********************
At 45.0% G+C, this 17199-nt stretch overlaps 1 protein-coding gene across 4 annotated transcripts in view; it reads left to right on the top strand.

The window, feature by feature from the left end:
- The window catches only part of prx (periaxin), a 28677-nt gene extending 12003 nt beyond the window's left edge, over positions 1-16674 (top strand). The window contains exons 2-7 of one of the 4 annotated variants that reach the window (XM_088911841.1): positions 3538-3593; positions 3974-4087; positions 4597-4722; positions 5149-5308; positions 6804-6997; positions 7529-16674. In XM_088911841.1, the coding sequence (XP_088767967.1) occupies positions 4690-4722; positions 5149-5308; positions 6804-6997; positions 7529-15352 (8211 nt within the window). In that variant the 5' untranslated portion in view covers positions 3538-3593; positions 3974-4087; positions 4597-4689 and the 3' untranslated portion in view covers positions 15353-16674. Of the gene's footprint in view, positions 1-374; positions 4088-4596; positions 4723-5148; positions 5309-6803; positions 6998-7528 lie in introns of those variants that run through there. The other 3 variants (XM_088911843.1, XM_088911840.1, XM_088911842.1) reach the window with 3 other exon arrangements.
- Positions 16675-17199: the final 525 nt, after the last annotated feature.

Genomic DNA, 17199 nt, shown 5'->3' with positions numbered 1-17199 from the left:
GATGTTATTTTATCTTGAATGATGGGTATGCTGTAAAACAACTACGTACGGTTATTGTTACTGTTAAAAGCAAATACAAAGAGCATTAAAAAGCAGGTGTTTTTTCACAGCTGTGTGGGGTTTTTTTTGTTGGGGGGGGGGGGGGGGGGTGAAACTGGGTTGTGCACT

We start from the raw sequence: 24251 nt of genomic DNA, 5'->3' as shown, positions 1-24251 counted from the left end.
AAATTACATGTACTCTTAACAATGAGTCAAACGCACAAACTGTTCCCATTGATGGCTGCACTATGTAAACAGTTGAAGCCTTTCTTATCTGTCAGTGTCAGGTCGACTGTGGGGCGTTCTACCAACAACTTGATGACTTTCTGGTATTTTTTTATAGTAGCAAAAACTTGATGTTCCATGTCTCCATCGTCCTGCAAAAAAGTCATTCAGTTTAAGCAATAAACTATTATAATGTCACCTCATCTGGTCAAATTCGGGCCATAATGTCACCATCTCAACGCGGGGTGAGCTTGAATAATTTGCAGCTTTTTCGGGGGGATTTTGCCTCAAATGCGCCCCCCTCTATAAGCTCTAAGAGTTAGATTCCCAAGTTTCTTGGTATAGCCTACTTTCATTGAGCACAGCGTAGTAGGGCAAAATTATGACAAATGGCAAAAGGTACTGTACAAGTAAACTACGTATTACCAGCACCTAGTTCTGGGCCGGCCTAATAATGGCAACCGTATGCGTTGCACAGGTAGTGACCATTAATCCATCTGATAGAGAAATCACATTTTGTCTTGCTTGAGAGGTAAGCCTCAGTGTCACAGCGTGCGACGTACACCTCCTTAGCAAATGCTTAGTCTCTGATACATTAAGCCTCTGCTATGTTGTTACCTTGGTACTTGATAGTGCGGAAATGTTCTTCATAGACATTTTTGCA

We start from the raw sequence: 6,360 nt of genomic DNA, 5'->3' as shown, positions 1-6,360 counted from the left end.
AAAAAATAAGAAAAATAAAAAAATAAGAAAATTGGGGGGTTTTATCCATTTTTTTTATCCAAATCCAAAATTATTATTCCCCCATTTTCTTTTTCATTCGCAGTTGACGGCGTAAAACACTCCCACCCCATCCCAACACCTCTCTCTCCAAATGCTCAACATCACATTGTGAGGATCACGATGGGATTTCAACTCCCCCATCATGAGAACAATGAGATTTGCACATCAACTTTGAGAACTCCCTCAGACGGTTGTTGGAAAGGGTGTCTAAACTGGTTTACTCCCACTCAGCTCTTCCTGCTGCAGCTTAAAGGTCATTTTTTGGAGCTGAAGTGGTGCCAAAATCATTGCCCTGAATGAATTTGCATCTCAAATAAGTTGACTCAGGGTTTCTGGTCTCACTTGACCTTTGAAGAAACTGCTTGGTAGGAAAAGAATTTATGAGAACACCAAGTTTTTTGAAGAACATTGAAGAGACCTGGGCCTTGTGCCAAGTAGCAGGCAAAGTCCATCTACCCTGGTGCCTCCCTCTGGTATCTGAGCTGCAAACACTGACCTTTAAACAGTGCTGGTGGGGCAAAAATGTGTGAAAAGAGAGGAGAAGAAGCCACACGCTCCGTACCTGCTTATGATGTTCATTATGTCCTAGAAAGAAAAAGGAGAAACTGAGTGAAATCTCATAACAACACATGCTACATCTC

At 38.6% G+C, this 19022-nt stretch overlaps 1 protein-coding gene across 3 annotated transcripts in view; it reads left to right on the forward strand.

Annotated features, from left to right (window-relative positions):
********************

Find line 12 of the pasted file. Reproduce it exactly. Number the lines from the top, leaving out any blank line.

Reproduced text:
Annotated features, from left to right (window-relative positions):